The lost meteorites of Antarctica


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A hidden reserve of iron-rich meteorites which could hold secrets to the formation of the solar system may be hidden beneath the surface of the Antarctic ice sheet, according to a study by a team from The University of Manchester.

The lost meteorites of Antarctica
The Almahata Sitta meteorite number 15 in-situ on the desert floor during its find 
on 2008 December 8, much as it fell on October 7 earlier that year 
[Credit: P. Jenniskens, SETI Institute]

Their paper, published in Nature Communications this week, suggests that these meteorites could be just 10-50cm from the surface, making their retrieval tantalisingly possible.

Although meteorites fall evenly across the Earth’s surface, over two thirds of the total number of collected meteorites has been recovered in Antarctica, partly due to the contrast between the white Antarctic surface and the dark meteorites resting on top.

However, it is primarily because of ice flow dynamics, which transport and concentrate meteorites buried in the ice for hundreds of years up to localised regions at the surface known as meteorite stranding zones (MSZs). This has enabled highly fruitful meteorite collection missions from the MSZ surfaces since the 1970s, which have provided colossal insights for planetary scientists, and yielded many lunar and Martian meteorite samples.

However, far fewer iron-rich meteorites are found in Antarctica than anywhere else on Earth. The reason behind their scarcity has remained a mystery until now, but Dr Geoff Evatt and his team appear to have found the solution. They propose that the meteorites are missing as a result of the Sun’s rays penetrating the clear ice in MSZs and warming the iron-rich rocks more than non-metallic ones. Such warming melts the ice surrounding the meteorite, causing it to sink and offset all annual ice upwelling – this permanently traps the meteorites just below the surface.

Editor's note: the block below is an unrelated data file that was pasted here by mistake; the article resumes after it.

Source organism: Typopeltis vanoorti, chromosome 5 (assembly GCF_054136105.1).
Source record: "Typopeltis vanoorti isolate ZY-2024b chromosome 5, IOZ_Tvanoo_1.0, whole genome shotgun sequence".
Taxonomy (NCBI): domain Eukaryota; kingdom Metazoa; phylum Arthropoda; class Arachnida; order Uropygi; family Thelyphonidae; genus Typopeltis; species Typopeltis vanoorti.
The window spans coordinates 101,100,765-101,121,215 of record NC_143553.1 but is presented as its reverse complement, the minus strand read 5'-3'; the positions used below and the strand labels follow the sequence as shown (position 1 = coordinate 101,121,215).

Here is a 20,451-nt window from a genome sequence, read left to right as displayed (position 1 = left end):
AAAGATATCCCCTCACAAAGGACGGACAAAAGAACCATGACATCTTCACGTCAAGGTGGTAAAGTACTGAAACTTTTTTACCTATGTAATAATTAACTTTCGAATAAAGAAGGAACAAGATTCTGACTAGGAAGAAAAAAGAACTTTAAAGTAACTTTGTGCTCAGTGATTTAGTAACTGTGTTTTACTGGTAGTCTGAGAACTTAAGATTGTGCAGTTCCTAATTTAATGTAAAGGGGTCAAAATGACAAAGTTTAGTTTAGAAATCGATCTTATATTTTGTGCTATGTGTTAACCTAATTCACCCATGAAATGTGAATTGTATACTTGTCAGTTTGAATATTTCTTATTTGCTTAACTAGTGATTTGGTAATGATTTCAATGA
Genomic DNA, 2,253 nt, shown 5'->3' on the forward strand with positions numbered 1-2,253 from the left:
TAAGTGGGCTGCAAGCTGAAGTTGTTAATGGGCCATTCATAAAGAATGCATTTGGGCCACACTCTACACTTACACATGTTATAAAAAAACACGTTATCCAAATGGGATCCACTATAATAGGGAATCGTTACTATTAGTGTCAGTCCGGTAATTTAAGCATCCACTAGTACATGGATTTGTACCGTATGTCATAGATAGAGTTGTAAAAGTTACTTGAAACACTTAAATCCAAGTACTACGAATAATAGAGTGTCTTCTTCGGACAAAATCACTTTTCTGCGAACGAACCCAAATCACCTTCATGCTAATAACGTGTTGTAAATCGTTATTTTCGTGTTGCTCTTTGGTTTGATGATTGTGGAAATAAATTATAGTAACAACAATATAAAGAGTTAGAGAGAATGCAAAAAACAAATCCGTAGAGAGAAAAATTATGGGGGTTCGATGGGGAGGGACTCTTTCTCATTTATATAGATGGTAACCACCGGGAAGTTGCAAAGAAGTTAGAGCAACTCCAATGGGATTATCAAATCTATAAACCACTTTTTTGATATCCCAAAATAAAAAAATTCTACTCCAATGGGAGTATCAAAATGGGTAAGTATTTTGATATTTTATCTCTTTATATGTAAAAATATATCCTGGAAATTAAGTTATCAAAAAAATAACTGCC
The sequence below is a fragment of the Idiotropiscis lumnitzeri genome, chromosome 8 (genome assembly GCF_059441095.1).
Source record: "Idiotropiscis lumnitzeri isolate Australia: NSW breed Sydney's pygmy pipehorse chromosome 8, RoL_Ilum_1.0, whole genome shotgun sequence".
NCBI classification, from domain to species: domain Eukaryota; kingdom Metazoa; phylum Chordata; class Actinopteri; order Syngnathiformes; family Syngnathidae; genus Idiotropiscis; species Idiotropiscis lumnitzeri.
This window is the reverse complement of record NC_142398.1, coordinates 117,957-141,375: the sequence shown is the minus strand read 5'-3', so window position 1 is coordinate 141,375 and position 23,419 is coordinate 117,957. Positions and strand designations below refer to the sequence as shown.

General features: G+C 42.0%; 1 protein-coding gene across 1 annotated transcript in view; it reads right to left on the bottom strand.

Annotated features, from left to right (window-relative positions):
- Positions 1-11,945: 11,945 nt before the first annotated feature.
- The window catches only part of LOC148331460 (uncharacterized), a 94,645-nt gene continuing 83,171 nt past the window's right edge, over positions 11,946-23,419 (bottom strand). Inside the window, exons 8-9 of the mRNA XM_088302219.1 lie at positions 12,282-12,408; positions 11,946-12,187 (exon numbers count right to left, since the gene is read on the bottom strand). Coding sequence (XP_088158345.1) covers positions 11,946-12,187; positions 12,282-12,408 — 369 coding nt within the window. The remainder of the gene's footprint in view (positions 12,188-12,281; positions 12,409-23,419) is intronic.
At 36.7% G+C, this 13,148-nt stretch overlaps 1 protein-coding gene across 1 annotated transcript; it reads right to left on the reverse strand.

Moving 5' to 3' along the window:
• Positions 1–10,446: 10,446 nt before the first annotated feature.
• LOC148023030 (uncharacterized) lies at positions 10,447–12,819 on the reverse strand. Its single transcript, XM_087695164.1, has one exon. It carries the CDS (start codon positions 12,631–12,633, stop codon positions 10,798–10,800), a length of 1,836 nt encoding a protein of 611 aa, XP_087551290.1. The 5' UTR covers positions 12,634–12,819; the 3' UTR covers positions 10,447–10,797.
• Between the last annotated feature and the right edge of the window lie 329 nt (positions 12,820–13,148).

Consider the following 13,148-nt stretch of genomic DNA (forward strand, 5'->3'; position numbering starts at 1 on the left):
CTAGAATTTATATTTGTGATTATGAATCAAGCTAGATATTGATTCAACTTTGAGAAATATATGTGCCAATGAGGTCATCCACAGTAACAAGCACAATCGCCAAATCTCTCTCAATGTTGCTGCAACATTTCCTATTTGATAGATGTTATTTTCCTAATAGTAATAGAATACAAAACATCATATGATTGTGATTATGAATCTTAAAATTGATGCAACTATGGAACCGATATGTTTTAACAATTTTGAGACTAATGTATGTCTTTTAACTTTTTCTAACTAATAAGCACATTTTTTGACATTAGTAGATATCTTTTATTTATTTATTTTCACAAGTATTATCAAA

The authors have combined laboratory experiments with mathematical models to show that typical thawing and freezing processes will cancel out the upward transportation of meteorites with high thermal conductivity (e.g. containing iron), allowing those with lower conductivities to emerge from the ice.

The filtering mechanism identified by The University of Manchester team indicates that sub-layers of ice, tens of centimetres beneath the surface of a MSZ, potentially contain iron-rich meteorites that have been kept in a preserved state for thousands of years. The accessing of this layer could significantly increase our knowledge of the early Solar system, as iron-rich meteorites invariably originate from deep inside large planetary bodies which subsequently broke apart.

“With the strong possibility that a hidden reserve of meteorites lies just below the ice surface of localised areas of Antarctica, finding conclusive evidence of its existence is imperative to our understanding of the solar system’s formation,” says Dr Evatt. “The challenge is now set: to be the first team to locate this reserve of meteorites and retrieve samples from it.”

Source: University of Manchester [February 17, 2016]



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